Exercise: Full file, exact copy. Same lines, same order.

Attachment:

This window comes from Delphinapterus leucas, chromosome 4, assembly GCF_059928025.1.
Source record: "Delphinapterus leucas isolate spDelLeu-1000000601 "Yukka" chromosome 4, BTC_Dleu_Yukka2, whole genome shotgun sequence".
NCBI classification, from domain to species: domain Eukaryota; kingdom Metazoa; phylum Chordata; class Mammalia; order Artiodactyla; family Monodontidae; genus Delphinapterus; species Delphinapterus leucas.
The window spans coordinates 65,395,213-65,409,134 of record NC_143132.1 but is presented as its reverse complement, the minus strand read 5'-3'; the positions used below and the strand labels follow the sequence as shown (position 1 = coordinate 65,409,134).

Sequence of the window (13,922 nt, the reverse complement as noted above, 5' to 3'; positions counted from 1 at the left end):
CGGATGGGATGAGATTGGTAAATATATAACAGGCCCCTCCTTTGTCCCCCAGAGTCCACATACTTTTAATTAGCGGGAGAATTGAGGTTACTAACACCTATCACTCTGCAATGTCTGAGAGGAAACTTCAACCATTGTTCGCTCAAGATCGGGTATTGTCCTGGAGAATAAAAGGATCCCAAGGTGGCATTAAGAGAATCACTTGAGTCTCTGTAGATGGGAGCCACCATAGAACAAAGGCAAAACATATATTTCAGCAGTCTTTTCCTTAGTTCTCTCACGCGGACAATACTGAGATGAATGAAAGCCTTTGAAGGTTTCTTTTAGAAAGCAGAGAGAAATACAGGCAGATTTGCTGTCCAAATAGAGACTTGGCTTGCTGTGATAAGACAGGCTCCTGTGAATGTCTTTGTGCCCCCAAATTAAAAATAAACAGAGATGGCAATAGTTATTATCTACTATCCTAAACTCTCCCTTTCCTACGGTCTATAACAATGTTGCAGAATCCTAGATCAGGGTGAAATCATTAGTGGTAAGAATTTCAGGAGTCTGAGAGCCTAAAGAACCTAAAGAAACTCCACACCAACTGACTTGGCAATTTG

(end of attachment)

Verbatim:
This window comes from Delphinapterus leucas, chromosome 4, assembly GCF_059928025.1.
Source record: "Delphinapterus leucas isolate spDelLeu-1000000601 "Yukka" chromosome 4, BTC_Dleu_Yukka2, whole genome shotgun sequence".
NCBI classification, from domain to species: domain Eukaryota; kingdom Metazoa; phylum Chordata; class Mammalia; order Artiodactyla; family Monodontidae; genus Delphinapterus; species Delphinapterus leucas.
The window spans coordinates 65,395,213-65,409,134 of record NC_143132.1 but is presented as its reverse complement, the minus strand read 5'-3'; the positions used below and the strand labels follow the sequence as shown (position 1 = coordinate 65,409,134).

Sequence of the window (13,922 nt, the reverse complement as noted above, 5' to 3'; positions counted from 1 at the left end):
CGGATGGGATGAGATTGGTAAATATATAACAGGCCCCTCCTTTGTCCCCCAGAGTCCACATACTTTTAATTAGCGGGAGAATTGAGGTTACTAACACCTATCACTCTGCAATGTCTGAGAGGAAACTTCAACCATTGTTCGCTCAAGATCGGGTATTGTCCTGGAGAATAAAAGGATCCCAAGGTGGCATTAAGAGAATCACTTGAGTCTCTGTAGATGGGAGCCACCATAGAACAAAGGCAAAACATATATTTCAGCAGTCTTTTCCTTAGTTCTCTCACGCGGACAATACTGAGATGAATGAAAGCCTTTGAAGGTTTCTTTTAGAAAGCAGAGAGAAATACAGGCAGATTTGCTGTCCAAATAGAGACTTGGCTTGCTGTGATAAGACAGGCTCCTGTGAATGTCTTTGTGCCCCCAAATTAAAAATAAACAGAGATGGCAATAGTTATTATCTACTATCCTAAACTCTCCCTTTCCTACGGTCTATAACAATGTTGCAGAATCCTAGATCAGGGTGAAATCATTAGTGGTAAGAATTTCAGGAGTCTGAGAGCCTAAAGAACCTAAAGAAACTCCACACCAACTGACTTGGCAATTTG